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Inflation Reduction Act Sparks Growth in the Commercial Solar Market

In the last decade, solar project development has skyrocketed, boasting an average annual growth rate of 24%, and the U.S. now has 149 GW of installed solar capacity. In the first quarter of 2023, solar accounted for 54% of new electricity-generating capacity additions in the U.S.

This rapid market growth can be attributed to competitive solar pricing (with a 50% reduction in installation costs over the past ten years), surging demand for clean energy in both the public and private sectors, and favorable federal policies with close to $400 billion in federal funding over the next decade to facilitate the clean energy transition. One such policy, the Inflation Reduction Act (IRA), is the U.S.’ most aggressive climate investment to date.

The IRA is pivotal for driving emerging commercial solar markets, offering inclusive tax incentives and long-term market stability. This blog post will dive into IRA’s key provisions so that your business can plan for and benefit from the IRA’s clean energy tax advantages.

Options to monetize clean energy tax credits with Direct Pay and Transferability

The IRA's elective or direct pay provision allows certain organizations to treat the clean energy tax credits as tax payments and thereby receive direct payments from the Internal Revenue Service (IRS) for any tax liability amount paid in excess. The transferability provision enables organizations ineligible for direct pay to sell their credits to the open market. Transferability allows new investors with minimal tax liability to enter the market and monetize their credits by transferring any clean energy credits (except for Section 45W commercial clean vehicle credit) to a third party in exchange for a one-time, tax-free cash payment.

Without these tax credit monetization options, organizations, especially the smaller organizations without the project finance underwriting capabilities, could not benefit from the tax credits available for transitioning to clean energy. The IRA's direct pay and transferability provisions are expected to double or triple the reach of clean energy tax credits by expanding the pool to a broader diversity of stakeholders who can quickly, easily, and affordably finance renewable energy projects. The Internal Revenue Code (IRC) outlines a dozen clean energy tax credits for eligible entities, such as local governments, Indian tribal governments, and tax-exempt organizations.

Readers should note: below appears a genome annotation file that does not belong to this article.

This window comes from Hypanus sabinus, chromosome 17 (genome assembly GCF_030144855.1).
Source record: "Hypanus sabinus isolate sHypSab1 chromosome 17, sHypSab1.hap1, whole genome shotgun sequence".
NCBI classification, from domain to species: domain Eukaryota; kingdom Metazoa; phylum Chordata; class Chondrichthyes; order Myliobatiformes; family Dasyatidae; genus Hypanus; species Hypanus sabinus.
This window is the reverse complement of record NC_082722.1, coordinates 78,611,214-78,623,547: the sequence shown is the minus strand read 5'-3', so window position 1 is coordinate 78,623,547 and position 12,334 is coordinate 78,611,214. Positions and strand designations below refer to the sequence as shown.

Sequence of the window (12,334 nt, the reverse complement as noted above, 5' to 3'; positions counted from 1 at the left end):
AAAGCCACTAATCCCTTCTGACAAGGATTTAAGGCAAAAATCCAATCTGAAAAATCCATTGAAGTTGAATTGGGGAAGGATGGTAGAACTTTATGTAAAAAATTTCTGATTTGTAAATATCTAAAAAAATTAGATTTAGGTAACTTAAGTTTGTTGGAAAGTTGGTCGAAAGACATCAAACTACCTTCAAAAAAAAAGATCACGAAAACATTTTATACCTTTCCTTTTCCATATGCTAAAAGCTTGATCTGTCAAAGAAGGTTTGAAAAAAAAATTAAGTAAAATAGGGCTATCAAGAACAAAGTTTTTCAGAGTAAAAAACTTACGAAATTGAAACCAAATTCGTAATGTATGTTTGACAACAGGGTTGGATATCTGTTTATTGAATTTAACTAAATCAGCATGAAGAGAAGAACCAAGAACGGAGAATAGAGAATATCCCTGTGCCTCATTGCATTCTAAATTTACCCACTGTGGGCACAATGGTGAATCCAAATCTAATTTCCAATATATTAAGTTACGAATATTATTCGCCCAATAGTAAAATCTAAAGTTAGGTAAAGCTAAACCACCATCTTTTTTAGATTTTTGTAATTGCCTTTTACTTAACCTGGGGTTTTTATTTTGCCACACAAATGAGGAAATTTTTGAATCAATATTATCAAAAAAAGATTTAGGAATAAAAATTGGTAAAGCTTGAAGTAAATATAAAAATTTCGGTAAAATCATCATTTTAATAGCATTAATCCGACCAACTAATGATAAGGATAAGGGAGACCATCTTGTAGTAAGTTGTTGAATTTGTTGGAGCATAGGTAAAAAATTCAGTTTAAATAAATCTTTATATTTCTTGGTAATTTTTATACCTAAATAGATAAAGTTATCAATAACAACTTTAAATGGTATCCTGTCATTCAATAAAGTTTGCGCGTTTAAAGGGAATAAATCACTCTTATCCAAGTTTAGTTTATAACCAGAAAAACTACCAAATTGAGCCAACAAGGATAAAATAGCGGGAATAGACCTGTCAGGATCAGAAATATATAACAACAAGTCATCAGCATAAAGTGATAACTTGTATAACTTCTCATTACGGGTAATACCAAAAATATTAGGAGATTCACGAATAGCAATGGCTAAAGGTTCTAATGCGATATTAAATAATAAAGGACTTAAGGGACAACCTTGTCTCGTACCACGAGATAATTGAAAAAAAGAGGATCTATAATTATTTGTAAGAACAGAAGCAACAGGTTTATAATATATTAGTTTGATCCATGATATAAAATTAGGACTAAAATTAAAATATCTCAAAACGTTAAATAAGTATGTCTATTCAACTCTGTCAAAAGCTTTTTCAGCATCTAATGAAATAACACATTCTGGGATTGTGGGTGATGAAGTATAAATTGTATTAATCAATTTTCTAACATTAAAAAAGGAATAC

Tax credits for businesses with adders

Organizations can deduct a percentage of the cost of solar energy systems from their federal taxes with the two tax credits: investment tax credit (ITC) and production tax credit (PTC). IRA has extended the 30% ITC and 2.75 cents/kWh PTC for projects meeting the prevailing wage requirements if over 1 MW AC. In addition, the solar energy projects can benefit from three “adder” tax credits for the ITC and PTC - domestic content adder, energy community adder, and low-to-moderate income adder for projects below 5MW AC.

Domestic content adder

The IRA incentivizes domestic solar manufacturing, dedicating over 50 GW of solar module manufacturing capacity to secure a reliable supply for future growth. The IRA introduced a 10% tax credit adder to encourage the use of domestic content in renewable projects. To qualify, the taxpayers must build a clean energy project with 100% U.S. content steel and iron and a specified “adjusted percentage” (ranging from 20%-55%) of domestically manufactured components. The domestic content bonus applies to PTC-eligible qualified facilities, ITC-eligible generation or storage energy properties, and technology-neutral ITCs for designated investments in net-zero generation facilities or energy storage technologies.

Energy community adder

The Energy Community Tax Credit provides up to a 10% bonus for projects, facilities, and technologies located in specific energy communities. This provision is vital to the energy transition's success, as decarbonization will disproportionately affect regions historically dependent on fossil fuel' extraction, processing, and/or concentrated use. The IRA defines an energy community based on eligibility criteria under Sections 45, 48, 45Y, or 48E of the Internal Revenue Code, which includes brownfields, statistical areas with high unemployment rates, and coal closure areas.

Low-income community adder

The IRA’ Low-income Communities Bonus Credit Program provides a 10% or 20% solar tax credit to low income communities. There is additional guidance for the program qualification, application procedures, review process, and allocation from the IRS, with more details expected shortly.
The three “adders” stacked up with ITC and PTC can lead to 70% tax credits for clean energy projects, and the monetization of tax credits with direct pay and transferability makes this even more attractive for organizations.

Energy-as-a-Service to take advantage of IRA tax credits

The IRA has ushered in a new era of growth and opportunity for the U.S. commercial solar market. By providing vital tax incentives, transferability options, and tax bonuses for low-income communities, the IRA has expanded equitable access to diverse organizations to accelerate the clean energy revolution across the country.
One risk-free way to reap the rewards of the IRA’s tax incentives is through an onsite Energy-as-a-Service (EaaS contract). To maximize the benefits of the IRA and unlock future growth opportunities, reach out to GreenStruxture's energy consultants today to learn more about whether EaaS is right for your business.